For decades, Gera Developments (Gera) was a boutique family-owned real estate development firm in Pune, India. But since 2000, managing director Rohit Gera had turned the company into a dynamic innovator in housing solutions for urban Indian families. Over the 2010s, Gera had multiplied its area under development threefold; it had introduced its new ChildCentric vision of family housing villages (which incorporated children’s academies in skills from swimming to singing into the real estate complex); and it had expanded its operations from Pune to the nearby state of Goa. Meanwhile, Rohit’s brother Nikhil—a California resident—had invested company funds in several construction projects overseas in the San Francisco Bay Area. In 2020, the company stood at a crossroads. With Rohit beginning to envision the end of his managerial career, Gera had several key decisions to make: Should it double down on ChildCentric, introduce new age-differentiated offerings to serve its customers throughout their lives, or return to a more commoditized style of real estate development? To what extent should Gera cast in its lot with Nikhil’s U.S. projects? Should the company consider other avenues for international expansion? And to whom would Rohit pass the torch of Gera’s leadership—his daughter Diya, or an outside professional manager?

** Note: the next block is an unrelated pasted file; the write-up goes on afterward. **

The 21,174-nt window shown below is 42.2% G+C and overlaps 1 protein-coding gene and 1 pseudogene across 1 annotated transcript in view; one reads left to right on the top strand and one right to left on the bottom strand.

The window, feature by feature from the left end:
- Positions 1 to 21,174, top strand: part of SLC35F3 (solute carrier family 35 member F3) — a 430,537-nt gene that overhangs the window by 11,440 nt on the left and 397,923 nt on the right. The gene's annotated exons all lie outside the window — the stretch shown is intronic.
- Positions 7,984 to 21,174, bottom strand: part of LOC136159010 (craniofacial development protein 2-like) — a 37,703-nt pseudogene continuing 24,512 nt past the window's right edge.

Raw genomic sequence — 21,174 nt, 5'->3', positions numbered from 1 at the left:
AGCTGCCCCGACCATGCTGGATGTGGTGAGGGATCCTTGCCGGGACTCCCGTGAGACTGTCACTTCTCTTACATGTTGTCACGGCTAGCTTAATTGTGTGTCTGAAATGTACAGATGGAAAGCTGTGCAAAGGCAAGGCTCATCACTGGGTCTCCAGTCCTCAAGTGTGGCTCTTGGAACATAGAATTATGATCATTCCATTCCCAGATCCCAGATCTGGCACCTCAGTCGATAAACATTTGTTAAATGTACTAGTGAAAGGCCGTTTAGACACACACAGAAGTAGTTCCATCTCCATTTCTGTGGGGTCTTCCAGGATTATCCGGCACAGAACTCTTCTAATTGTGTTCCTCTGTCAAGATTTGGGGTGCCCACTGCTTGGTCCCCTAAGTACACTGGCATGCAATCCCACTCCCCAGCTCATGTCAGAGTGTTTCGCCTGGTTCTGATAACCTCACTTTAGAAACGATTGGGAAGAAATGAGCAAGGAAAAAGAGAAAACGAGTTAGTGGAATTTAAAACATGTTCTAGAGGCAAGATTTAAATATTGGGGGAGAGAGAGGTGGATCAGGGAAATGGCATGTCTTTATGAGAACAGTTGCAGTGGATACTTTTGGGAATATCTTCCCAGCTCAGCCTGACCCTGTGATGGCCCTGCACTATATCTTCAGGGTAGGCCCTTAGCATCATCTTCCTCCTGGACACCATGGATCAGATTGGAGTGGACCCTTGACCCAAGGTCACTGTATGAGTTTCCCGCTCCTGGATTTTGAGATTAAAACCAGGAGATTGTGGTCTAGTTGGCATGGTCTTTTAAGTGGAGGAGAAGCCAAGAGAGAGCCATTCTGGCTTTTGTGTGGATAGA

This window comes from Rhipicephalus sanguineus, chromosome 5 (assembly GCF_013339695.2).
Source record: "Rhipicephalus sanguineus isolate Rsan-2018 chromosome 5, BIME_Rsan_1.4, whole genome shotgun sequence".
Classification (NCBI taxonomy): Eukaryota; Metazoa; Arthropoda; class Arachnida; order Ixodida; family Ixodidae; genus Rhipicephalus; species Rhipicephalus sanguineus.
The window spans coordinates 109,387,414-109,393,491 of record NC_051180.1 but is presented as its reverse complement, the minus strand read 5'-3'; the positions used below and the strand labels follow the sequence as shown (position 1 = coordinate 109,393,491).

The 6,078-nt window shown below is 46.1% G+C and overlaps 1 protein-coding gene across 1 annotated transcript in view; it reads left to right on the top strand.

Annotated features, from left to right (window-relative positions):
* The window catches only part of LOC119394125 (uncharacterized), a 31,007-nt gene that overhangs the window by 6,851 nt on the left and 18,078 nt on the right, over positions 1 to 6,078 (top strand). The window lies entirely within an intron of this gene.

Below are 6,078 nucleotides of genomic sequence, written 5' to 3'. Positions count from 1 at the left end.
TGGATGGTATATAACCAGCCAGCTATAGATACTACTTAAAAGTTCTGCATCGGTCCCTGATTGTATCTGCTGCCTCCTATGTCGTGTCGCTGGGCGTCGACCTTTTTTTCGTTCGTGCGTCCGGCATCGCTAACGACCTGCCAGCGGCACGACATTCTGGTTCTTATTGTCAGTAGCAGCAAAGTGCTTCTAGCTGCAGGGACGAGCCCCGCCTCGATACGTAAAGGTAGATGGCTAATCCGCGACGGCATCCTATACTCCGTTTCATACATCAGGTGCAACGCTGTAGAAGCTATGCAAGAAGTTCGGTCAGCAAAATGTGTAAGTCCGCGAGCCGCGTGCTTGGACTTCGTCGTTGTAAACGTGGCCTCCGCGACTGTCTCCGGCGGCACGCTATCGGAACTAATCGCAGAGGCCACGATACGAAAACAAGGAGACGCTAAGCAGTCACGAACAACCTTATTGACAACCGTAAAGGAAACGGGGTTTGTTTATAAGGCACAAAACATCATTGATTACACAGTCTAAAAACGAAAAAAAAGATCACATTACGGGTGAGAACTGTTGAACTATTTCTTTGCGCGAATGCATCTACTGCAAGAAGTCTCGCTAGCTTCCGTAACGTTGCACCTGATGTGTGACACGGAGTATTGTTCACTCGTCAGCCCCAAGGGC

• July 2020
  • Case

Super 30: Educating the Elite Poor

By: Prithwiraj Choudhury, Tarun Khanna and Shreya Ramachandran